The first line means:
total: Your total (physical) RAM (excluding a small bit that the kernel permanently reserves for itself at startup); that's why it shows ca. 11.7 GiB , and not 12 GiB, which you probably have.
used: memory in use by the OS.
free: memory not in use.
cached: This shows memory usage for specific purposes, these values are included in the value for
The second line gives first line values adjusted. It gives the original value for
used minus the sum
buffers+cached and the original value for
free plus the sum
buffers+cached, hence its title. These new values are often more meaningful than those of first line.
The last line (
Swap:) gives information about swap space usage (i.e. memory contents that have been temporarily moved to disk).
To actually understand what the numbers mean, you need a bit of background about the virtual memory (VM) subsystem in Linux. Just a short version: Linux (like most modern OS) will always try to use free RAM for caching stuff, so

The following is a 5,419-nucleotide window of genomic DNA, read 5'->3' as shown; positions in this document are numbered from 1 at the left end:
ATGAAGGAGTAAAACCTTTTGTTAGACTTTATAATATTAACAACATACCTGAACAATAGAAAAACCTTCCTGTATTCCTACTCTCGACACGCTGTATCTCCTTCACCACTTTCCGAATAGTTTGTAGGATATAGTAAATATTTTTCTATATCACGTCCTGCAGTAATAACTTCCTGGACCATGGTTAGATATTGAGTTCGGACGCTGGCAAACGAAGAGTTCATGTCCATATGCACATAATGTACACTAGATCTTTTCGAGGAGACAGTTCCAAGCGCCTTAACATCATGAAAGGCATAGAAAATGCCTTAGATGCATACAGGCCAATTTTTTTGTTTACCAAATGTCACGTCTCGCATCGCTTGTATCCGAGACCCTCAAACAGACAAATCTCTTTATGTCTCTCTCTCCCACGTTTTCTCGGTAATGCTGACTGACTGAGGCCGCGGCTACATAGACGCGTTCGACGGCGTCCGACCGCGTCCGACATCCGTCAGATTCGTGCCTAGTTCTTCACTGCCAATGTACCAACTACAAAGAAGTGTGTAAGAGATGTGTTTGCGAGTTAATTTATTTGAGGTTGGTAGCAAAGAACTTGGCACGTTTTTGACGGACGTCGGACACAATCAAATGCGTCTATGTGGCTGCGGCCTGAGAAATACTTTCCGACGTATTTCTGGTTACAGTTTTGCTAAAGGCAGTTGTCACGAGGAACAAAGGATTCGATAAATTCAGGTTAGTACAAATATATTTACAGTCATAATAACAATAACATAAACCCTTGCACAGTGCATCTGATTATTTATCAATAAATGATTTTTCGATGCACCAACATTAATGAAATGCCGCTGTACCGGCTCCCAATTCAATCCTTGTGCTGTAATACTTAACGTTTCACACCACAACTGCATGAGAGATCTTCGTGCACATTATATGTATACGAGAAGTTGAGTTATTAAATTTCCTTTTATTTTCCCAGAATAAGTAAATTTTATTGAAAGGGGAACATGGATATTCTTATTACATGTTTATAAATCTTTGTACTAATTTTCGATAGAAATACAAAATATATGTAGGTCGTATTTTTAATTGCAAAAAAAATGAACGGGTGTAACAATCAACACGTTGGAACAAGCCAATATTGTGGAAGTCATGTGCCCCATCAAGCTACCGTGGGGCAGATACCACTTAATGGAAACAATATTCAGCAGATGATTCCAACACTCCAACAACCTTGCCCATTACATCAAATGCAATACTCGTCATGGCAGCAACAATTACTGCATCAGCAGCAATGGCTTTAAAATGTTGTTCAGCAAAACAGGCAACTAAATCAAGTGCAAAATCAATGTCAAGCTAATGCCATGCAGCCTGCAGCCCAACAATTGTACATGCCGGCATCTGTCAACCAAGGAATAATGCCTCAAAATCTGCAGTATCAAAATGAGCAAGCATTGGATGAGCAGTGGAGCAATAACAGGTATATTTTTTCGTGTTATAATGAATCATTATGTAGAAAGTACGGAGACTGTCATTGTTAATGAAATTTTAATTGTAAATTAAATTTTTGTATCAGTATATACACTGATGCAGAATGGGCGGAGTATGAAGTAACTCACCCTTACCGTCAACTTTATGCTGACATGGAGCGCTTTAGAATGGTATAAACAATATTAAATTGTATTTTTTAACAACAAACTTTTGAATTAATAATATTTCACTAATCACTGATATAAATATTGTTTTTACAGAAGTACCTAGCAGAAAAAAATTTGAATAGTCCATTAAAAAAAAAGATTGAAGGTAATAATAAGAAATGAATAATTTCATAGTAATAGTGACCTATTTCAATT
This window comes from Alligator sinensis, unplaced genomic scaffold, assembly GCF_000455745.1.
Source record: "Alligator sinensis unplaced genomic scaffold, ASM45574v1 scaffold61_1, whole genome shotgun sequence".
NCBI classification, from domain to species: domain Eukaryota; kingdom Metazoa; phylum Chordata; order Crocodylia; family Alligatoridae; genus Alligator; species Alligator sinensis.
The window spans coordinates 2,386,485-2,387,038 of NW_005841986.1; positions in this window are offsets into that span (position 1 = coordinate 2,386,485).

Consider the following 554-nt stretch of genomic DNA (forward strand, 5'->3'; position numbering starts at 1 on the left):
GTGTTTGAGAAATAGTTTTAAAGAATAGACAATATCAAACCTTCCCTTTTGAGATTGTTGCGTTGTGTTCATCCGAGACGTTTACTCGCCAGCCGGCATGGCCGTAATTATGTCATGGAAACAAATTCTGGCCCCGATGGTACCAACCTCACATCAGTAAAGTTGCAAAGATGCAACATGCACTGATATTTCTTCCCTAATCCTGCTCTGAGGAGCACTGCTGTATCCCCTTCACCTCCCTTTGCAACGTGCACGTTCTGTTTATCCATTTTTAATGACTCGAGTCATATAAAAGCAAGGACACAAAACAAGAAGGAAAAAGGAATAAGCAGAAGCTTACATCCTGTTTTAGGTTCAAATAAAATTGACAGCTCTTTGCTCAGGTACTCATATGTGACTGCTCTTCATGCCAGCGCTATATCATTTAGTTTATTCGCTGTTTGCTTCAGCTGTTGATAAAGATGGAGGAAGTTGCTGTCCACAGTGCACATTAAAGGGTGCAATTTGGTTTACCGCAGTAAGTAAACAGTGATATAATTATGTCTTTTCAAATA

Mem: free will almost always be very low. Therefore the line
-/+ buffers/cache: is shown, because it shows how much memory is free when ignoring caches; caches will be freed automatically if memory gets scarce, so they do not really matter.
A Linux system is really low on memory if the
free value in
-/+ buffers/cache: line gets low.
For more details about the meaning of the numbers, see e.g. the questions: